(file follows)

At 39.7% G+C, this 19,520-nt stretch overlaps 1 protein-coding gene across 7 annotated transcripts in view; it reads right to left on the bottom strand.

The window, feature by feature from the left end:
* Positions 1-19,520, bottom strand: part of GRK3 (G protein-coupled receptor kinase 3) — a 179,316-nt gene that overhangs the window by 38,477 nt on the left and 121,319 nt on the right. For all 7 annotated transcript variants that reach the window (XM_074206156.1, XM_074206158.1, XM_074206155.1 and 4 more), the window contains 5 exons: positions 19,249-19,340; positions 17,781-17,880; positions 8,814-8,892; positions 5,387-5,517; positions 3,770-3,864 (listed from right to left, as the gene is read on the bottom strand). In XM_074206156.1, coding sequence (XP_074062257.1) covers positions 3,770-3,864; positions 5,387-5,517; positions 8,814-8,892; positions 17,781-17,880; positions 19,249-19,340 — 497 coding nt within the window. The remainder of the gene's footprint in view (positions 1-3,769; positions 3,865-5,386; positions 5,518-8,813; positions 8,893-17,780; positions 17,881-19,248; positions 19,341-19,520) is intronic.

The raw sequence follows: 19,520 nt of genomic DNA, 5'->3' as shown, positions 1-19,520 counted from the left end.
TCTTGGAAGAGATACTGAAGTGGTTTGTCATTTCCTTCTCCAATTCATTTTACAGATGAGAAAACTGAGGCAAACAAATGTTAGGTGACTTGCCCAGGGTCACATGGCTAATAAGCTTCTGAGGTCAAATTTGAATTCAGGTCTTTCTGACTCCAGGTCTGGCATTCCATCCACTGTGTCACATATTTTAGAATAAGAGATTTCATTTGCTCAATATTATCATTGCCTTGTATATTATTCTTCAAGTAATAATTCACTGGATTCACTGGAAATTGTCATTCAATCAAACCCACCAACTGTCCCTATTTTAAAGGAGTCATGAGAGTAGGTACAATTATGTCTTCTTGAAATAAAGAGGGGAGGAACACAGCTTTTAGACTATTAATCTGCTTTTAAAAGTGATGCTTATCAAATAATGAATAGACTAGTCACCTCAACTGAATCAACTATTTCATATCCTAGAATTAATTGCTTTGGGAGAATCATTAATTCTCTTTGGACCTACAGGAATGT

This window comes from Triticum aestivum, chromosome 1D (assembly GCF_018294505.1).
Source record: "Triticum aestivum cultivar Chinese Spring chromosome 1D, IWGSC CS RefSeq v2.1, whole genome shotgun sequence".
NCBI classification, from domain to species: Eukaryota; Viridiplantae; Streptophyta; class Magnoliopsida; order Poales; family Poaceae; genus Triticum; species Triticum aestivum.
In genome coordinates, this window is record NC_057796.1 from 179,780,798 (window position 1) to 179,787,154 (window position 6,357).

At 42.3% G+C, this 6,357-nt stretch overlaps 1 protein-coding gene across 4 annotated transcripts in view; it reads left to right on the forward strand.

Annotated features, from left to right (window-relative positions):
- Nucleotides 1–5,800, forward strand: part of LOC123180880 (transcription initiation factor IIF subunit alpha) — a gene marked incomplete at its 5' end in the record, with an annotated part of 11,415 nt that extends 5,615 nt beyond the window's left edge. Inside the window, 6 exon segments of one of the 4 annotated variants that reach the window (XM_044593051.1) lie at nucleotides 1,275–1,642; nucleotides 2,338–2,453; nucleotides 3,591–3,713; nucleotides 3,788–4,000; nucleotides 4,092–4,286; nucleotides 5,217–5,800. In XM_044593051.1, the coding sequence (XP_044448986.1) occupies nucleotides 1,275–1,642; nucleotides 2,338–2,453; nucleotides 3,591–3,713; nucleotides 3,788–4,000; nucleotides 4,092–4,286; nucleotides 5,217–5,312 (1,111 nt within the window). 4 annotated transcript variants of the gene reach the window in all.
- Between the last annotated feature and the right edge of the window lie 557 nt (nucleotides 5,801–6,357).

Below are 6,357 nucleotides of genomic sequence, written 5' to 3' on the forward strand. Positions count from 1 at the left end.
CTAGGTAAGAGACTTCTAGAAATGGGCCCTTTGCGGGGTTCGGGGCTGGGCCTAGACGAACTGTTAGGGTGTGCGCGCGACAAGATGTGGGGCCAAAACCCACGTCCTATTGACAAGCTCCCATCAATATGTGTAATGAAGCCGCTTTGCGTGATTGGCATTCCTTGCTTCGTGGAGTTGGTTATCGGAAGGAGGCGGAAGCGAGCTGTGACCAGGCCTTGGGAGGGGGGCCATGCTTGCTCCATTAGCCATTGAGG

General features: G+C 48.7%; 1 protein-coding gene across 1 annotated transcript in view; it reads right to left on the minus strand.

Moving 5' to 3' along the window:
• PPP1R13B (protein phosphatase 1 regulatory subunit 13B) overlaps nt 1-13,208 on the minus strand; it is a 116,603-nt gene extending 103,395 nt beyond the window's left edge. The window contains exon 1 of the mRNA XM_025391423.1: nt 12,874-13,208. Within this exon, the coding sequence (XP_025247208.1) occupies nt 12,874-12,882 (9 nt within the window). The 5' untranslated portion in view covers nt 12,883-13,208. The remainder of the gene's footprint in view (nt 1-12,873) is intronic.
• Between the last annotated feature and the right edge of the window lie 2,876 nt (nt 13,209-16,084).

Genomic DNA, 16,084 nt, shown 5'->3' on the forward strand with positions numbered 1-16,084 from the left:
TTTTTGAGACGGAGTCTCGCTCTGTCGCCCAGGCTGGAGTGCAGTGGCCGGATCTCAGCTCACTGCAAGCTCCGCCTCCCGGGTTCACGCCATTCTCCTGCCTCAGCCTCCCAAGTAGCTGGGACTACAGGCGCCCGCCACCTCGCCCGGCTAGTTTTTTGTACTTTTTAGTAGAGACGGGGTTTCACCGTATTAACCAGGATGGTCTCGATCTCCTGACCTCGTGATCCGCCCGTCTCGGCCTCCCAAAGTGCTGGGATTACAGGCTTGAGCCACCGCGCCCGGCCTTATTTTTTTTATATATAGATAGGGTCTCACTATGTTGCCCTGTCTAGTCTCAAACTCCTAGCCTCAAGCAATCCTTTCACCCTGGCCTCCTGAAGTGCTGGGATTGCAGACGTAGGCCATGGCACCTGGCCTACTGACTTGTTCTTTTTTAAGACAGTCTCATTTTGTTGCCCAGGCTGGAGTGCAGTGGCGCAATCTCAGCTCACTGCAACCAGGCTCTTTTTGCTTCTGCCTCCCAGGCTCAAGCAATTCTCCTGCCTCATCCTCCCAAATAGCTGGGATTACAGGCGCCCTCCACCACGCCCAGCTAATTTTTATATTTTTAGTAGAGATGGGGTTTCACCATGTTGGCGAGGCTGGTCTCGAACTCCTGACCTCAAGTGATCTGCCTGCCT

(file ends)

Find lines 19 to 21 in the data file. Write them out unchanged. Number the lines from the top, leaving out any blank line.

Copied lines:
• Between the last annotated feature and the right edge of the window lie 2,876 nt (nt 13,209-16,084).

Genomic DNA, 16,084 nt, shown 5'->3' on the forward strand with positions numbered 1-16,084 from the left:
TTTTTGAGACGGAGTCTCGCTCTGTCGCCCAGGCTGGAGTGCAGTGGCCGGATCTCAGCTCACTGCAAGCTCCGCCTCCCGGGTTCACGCCATTCTCCTGCCTCAGCCTCCCAAGTAGCTGGGACTACAGGCGCCCGCCACCTCGCCCGGCTAGTTTTTTGTACTTTTTAGTAGAGACGGGGTTTCACCGTATTAACCAGGATGGTCTCGATCTCCTGACCTCGTGATCCGCCCGTCTCGGCCTCCCAAAGTGCTGGGATTACAGGCTTGAGCCACCGCGCCCGGCCTTATTTTTTTTATATATAGATAGGGTCTCACTATGTTGCCCTGTCTAGTCTCAAACTCCTAGCCTCAAGCAATCCTTTCACCCTGGCCTCCTGAAGTGCTGGGATTGCAGACGTAGGCCATGGCACCTGGCCTACTGACTTGTTCTTTTTTAAGACAGTCTCATTTTGTTGCCCAGGCTGGAGTGCAGTGGCGCAATCTCAGCTCACTGCAACCAGGCTCTTTTTGCTTCTGCCTCCCAGGCTCAAGCAATTCTCCTGCCTCATCCTCCCAAATAGCTGGGATTACAGGCGCCCTCCACCACGCCCAGCTAATTTTTATATTTTTAGTAGAGATGGGGTTTCACCATGTTGGCGAGGCTGGTCTCGAACTCCTGACCTCAAGTGATCTGCCTGCCT